The south-west wall of south aisle has a five-light, Perpendicular Gothic style window and a blocked doorway below. The south aisle has a blind parapet and three-light, Perpendicular Gothic style windows with dripstones and a polygonal turret for the rood-loft staircase. The south porch has C19 openings but a C14 statue niche above the outer doorway and wrought-iron gates with quatrefoils. Within the porch is a tierceron-vault on recarved corbel heads and a C19 arch to the church interior with a two-leaf C20 door.

There is a small doorway at the south-east corner with C19 plank door and a five-light, Perpendicular Gothic style window to the south-east wall. The chancel has one lancet.

INTERIOR: there is a C19 tie-beam roof to the nave and similar mid-C17 roofs to the aisles but with quatrefoil and lozenge panels; all roofs are supported on carved stone corbels. The chancel has a C19 hammer-beam roof. The seven-bay north arcade has piers of four-waves section and the eight-bay south arcade has octagonal piers with hollow mouldings. There is a Perpendicular arch to the tower and a C19 arch to the chancel.

FITTINGS: the nave has three 1717-21 brass chandeliers given by Ann Tilly; a baluster stem font with circular bowl given by Harry Bridges in 1725; a further 1864 Perpendicular Gothic style, octagonal font with wooden spired cover; a wooden pulpit of around 1655 with blind arcading and diamond-cut decoration; and an 1893 wooden eagle lectern.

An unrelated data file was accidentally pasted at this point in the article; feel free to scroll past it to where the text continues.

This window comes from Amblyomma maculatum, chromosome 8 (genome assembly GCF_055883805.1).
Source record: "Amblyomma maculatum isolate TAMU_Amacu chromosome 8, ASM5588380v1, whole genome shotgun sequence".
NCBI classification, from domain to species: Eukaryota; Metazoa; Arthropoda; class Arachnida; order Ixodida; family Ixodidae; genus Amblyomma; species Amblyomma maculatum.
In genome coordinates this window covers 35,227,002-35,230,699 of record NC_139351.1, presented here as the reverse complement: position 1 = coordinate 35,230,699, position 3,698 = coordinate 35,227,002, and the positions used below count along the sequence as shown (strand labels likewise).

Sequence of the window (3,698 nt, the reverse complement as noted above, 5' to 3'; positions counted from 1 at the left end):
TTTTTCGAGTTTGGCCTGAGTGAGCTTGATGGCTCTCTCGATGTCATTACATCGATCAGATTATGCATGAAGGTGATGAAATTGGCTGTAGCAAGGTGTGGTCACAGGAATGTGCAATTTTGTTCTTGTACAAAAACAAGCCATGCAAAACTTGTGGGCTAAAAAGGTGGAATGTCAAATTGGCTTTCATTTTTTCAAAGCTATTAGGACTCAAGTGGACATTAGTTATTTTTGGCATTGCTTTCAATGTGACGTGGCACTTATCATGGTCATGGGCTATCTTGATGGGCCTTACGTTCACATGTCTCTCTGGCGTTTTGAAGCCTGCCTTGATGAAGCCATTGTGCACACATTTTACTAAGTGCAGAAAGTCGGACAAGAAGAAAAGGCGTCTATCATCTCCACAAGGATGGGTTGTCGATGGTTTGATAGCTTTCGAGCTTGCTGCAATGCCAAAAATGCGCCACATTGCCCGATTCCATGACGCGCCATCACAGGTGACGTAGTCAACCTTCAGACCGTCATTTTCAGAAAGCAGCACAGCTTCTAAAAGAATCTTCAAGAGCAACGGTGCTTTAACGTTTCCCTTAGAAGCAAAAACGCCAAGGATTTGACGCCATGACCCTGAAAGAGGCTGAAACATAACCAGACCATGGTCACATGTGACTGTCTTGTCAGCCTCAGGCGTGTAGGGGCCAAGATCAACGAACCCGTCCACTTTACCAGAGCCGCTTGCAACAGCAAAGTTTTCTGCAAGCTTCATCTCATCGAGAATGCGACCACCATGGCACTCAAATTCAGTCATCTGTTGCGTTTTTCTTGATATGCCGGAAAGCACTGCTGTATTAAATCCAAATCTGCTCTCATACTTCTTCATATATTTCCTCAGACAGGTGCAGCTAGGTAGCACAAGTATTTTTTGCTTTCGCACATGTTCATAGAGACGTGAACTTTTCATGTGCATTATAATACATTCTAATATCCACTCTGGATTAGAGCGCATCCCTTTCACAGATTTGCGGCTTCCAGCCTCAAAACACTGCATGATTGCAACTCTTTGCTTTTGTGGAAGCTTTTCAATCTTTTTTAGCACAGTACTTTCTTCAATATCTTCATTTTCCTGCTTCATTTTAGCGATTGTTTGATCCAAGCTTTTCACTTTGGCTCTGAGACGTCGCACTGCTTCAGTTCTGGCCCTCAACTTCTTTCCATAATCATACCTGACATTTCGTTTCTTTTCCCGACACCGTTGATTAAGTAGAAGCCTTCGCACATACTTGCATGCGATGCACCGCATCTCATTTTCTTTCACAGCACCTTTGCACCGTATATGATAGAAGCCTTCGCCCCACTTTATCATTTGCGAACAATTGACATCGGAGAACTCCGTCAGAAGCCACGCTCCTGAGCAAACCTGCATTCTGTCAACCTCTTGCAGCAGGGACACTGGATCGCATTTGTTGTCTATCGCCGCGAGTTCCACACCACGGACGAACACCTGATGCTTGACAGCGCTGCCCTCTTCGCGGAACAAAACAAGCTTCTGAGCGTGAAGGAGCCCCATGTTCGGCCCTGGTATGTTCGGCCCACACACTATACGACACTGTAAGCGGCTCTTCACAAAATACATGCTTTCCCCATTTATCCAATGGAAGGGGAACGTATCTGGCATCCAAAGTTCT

The south aisle has a section of the mid-C15, wooden rood screen, moved from the chancel, which survived the fall of north-east tower in 1632: it comprises three-light divisions with panel tracery, a leaf frieze, cresting and coving for the rood decorated with suns. The south aisle also has a burial hatchment high up on aisle wall.
The chancel has a further wooden screen, which replaced the original, now reset between the chancel and the vestry: it comprises a colonnade of round-headed arches and a centrepiece above with terminal pilasters and an achievement of arms to Charles II (1665). The chancel also contains choir stalls and altar rail of 1913. The west tower has five benefaction/charity boards on the south wall.

MEMORIALS: there are wall memorials to the north and south aisles, mostly C18 and C19, with one of 1659 to Joane Flower (of the Flowers of Saltford Manor, listed at Grade II*). The chancel north wall has a monument to Sir Henry Bridges, died 1587: it comprises a recumbent effigy on a tomb chest with caryatids, an arched top on pillars, coats of arms on the back wall and small allegorical figures on the tops of the arches. The south wall has a monument to Sir Thomas Bridges, died 1661 comprising a hanging triptych with a kneeling figure of Sir Thomas in centre and angels to the sides; the three parts are emphasised by four twisted columns which carry open segmental pediments and an apse vault over the centre with carved clouds and angels. There are further C17 and C18 wall memorials to the Bridges family.

STAINED GLASS: there is some C19 stained glass including the tower window (1869); the south aisle west window (1860); the north aisle window in the last bay to the east (1876) and the north aisle west window (1902). The chancel’s north and east windows date to 1961.

HISTORICAL NOTE: The south wall of the west tower has a copy of the 'Brief' of Charles I enabling the church to solicit help from other parishes after the fall of the north-east tower in 1632. The monument to Sir Thomas Bridges is similar in style to that at Rodney Stoke, Somerset to Sir Edward Rodney (died 1657); Sir Thomas's mother was a Rodney.

Listing NGR: ST6542668829